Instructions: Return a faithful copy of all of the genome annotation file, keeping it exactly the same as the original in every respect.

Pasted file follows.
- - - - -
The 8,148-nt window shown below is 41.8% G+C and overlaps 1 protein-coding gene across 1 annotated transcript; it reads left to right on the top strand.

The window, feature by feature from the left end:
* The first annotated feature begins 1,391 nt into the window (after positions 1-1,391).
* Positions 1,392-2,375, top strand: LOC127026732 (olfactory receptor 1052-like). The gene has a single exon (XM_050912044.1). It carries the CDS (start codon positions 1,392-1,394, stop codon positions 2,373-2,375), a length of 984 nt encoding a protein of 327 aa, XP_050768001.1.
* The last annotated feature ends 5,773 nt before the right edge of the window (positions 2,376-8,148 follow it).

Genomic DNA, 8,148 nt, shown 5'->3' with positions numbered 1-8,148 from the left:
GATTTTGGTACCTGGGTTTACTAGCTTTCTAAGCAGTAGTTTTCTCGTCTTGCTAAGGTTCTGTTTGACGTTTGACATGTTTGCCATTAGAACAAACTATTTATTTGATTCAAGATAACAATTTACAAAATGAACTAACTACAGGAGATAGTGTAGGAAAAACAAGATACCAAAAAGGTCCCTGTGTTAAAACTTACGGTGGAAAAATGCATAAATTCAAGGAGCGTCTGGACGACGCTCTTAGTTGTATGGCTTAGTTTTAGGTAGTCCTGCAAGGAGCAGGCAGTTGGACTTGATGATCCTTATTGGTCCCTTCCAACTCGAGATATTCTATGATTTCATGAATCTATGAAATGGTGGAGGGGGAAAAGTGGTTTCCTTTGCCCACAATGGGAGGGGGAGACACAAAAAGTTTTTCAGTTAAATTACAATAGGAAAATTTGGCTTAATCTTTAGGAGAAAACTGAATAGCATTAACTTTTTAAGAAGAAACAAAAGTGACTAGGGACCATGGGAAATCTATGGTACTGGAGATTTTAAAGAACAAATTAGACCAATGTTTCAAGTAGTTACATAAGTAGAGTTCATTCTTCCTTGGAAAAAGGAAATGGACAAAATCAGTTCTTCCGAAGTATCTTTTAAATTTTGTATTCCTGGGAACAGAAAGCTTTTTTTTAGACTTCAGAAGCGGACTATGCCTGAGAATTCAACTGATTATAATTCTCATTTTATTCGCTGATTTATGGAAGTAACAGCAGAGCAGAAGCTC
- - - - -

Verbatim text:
The 8,148-nt window shown below is 41.8% G+C and overlaps 1 protein-coding gene across 1 annotated transcript; it reads left to right on the top strand.

The window, feature by feature from the left end:
* The first annotated feature begins 1,391 nt into the window (after positions 1-1,391).
* Positions 1,392-2,375, top strand: LOC127026732 (olfactory receptor 1052-like). The gene has a single exon (XM_050912044.1). It carries the CDS (start codon positions 1,392-1,394, stop codon positions 2,373-2,375), a length of 984 nt encoding a protein of 327 aa, XP_050768001.1.
* The last annotated feature ends 5,773 nt before the right edge of the window (positions 2,376-8,148 follow it).

Genomic DNA, 8,148 nt, shown 5'->3' with positions numbered 1-8,148 from the left:
GATTTTGGTACCTGGGTTTACTAGCTTTCTAAGCAGTAGTTTTCTCGTCTTGCTAAGGTTCTGTTTGACGTTTGACATGTTTGCCATTAGAACAAACTATTTATTTGATTCAAGATAACAATTTACAAAATGAACTAACTACAGGAGATAGTGTAGGAAAAACAAGATACCAAAAAGGTCCCTGTGTTAAAACTTACGGTGGAAAAATGCATAAATTCAAGGAGCGTCTGGACGACGCTCTTAGTTGTATGGCTTAGTTTTAGGTAGTCCTGCAAGGAGCAGGCAGTTGGACTTGATGATCCTTATTGGTCCCTTCCAACTCGAGATATTCTATGATTTCATGAATCTATGAAATGGTGGAGGGGGAAAAGTGGTTTCCTTTGCCCACAATGGGAGGGGGAGACACAAAAAGTTTTTCAGTTAAATTACAATAGGAAAATTTGGCTTAATCTTTAGGAGAAAACTGAATAGCATTAACTTTTTAAGAAGAAACAAAAGTGACTAGGGACCATGGGAAATCTATGGTACTGGAGATTTTAAAGAACAAATTAGACCAATGTTTCAAGTAGTTACATAAGTAGAGTTCATTCTTCCTTGGAAAAAGGAAATGGACAAAATCAGTTCTTCCGAAGTATCTTTTAAATTTTGTATTCCTGGGAACAGAAAGCTTTTTTTTAGACTTCAGAAGCGGACTATGCCTGAGAATTCAACTGATTATAATTCTCATTTTATTCGCTGATTTATGGAAGTAACAGCAGAGCAGAAGCTC